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Opinion Editorial

Needed: a Department of Toxic Substances Control worthy of its name

What good is a Department of Toxic Substances Control that doesn't control toxic substances?

The California Department of Toxic Substances Control has been a called an agency in "turmoil" by its own former director. Multiple reports and investigations in recent years have described a department unwilling or unable to enforce environmental laws or to properly regulate hazardous waste businesses, putting the public at risk. Perhaps the worst example is the Exide battery recycling plant in Vernon, which has been accused of endangering more than 100,000 people with its arsenic emissions and is being investigated as the source of lead contamination in nearby backyards. The department allowed Exide to operate for three decades on a temporary permit that lacked strong environmental protections.

Under Director Debbie Raphael, who resigned in May, the department finally began to address its long-standing problems. It has revamped its collection processes to try to recoup from polluters $184 million that taxpayers spent cleaning up contaminated sites. And it has added staff and implemented a new system to better supervise shipments of hazardous waste after losing track of 174,000 tons of hazardous materials over five years.

Nevertheless, further reforms are needed. State Sen. Kevin de León (D-Los Angeles) has a comprehensive bill to strengthen internal and external oversight of the department. Gov. Jerry Brown can also help put it on the right track by appointing a director capable of — and interested in — completing the department overhaul. Last month, a coalition of 35 environmental and community groups, many of which have clashed with the department over lax enforcement, sent a letter to Brown urging him to choose an independent leader who will ensure that its top priority is protecting the public from toxins, not helping polluters stay in business. Brown should heed their advice.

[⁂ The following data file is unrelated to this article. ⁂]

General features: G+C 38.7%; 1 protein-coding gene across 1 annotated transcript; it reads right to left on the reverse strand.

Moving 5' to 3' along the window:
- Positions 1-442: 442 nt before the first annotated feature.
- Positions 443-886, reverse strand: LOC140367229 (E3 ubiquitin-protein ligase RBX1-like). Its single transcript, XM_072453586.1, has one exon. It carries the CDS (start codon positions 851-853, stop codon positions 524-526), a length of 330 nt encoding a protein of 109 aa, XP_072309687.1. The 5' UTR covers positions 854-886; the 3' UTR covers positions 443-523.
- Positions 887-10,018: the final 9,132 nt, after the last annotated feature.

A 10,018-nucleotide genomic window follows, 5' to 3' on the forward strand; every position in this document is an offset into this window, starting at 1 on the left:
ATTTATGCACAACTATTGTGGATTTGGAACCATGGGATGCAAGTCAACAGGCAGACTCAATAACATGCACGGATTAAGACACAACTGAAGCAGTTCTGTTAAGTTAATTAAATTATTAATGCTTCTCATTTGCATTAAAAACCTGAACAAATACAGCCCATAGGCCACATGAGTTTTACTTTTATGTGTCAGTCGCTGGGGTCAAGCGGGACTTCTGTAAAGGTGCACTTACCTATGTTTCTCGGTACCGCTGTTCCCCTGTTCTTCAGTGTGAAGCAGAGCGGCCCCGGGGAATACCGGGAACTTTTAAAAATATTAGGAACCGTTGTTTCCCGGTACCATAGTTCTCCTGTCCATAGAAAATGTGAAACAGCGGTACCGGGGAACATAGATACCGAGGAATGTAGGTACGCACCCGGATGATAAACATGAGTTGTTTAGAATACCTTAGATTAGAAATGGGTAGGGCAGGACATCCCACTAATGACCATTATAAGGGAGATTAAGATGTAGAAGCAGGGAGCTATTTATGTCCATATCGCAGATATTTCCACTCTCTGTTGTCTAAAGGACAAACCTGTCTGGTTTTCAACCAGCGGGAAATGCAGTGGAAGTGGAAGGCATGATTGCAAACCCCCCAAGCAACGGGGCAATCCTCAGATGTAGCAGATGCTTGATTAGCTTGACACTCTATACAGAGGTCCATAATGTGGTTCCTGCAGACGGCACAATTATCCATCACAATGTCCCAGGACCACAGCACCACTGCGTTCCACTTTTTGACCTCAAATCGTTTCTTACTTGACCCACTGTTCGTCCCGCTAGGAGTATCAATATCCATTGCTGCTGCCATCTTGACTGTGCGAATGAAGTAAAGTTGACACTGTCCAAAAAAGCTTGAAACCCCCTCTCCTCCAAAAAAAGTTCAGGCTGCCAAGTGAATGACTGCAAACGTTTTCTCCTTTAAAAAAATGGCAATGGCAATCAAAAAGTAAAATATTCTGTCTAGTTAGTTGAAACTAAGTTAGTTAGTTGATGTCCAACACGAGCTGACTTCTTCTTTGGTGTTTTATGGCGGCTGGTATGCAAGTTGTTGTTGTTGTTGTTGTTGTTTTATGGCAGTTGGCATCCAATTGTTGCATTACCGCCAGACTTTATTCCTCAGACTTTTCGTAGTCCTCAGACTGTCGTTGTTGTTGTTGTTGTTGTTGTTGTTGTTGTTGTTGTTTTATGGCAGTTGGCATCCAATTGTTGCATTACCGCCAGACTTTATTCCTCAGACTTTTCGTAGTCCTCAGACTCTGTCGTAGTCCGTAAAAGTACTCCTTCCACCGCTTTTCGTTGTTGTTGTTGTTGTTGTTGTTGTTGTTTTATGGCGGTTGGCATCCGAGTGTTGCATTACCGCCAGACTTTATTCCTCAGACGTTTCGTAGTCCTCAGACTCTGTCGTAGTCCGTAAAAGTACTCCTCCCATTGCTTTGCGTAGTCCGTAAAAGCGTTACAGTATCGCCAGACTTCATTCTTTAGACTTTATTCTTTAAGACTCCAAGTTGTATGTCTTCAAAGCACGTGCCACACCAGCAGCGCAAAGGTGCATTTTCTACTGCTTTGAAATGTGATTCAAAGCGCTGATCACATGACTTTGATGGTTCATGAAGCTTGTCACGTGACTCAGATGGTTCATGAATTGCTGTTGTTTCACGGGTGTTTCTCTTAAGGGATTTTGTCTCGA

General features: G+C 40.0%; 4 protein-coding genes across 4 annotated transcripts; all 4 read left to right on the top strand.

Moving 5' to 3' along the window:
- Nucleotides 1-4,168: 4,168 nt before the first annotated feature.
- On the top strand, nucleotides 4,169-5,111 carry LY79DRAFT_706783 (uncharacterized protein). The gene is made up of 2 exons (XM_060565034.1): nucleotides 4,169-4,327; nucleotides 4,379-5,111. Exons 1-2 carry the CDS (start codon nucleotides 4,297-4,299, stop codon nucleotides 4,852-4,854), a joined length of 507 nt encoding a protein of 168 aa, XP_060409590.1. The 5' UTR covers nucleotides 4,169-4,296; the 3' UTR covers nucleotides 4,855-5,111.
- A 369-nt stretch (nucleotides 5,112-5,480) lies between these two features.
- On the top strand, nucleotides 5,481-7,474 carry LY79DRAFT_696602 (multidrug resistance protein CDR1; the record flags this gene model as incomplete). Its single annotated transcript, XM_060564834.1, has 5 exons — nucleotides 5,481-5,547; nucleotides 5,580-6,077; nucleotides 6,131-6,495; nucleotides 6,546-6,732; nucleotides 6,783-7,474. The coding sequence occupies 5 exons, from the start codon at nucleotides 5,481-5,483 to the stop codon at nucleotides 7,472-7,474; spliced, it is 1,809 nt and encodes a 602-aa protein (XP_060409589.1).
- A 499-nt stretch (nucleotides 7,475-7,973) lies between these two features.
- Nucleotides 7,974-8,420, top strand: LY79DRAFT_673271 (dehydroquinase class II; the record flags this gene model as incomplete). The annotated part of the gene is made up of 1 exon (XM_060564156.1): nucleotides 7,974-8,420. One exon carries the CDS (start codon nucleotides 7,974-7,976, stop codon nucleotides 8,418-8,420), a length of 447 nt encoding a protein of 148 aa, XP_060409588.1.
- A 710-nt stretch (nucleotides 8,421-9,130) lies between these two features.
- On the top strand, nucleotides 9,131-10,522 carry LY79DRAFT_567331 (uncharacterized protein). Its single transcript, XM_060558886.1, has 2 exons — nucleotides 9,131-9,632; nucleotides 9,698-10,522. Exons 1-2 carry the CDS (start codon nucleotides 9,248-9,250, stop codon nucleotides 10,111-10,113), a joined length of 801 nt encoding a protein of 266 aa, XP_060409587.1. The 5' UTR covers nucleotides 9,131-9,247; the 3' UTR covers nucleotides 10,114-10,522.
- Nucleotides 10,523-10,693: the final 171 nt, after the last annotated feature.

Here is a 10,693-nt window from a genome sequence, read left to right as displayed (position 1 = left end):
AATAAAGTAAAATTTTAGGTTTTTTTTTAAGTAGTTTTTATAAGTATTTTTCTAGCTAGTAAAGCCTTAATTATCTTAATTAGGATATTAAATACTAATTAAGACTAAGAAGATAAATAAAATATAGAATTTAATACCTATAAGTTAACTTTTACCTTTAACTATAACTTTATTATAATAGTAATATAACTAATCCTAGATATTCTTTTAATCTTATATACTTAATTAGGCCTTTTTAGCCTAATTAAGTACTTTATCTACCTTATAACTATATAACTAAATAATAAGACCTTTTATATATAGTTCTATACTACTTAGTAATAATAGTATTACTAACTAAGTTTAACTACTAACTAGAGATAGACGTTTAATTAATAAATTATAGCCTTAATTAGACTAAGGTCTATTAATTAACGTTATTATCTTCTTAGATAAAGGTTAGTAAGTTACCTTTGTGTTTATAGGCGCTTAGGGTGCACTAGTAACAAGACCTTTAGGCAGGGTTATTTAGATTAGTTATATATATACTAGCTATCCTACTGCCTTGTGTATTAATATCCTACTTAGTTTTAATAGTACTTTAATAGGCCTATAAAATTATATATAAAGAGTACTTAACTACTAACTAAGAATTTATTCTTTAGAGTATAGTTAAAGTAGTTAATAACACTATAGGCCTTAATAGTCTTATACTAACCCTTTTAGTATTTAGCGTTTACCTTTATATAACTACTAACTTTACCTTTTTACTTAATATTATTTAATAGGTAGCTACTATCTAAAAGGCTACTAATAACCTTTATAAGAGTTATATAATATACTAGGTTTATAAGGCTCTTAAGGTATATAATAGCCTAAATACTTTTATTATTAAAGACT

In its original version, De León's SB 812 merely set deadlines for the department to approve or deny a facility's permit renewal, a change designed to stop major hazardous waste facilities from operating for years on outdated, expired permits that did not fully protect the community. But after legislative hearings and consultation with environmental groups, De León broadened his bill to establish a Bureau of Internal Affairs within the agency to investigate allegations of misconduct and a citizen oversight committee to publicly vet community concerns and advise the department on its decision-making process. The committee wouldn't set policy or control the director, but there's still value in having a public panel formally charged with making the department transparent and accountable, which is the best way to ensure that it lives up to its mission of protecting California from toxic harm.

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Copyright © 2015, Los Angeles Times
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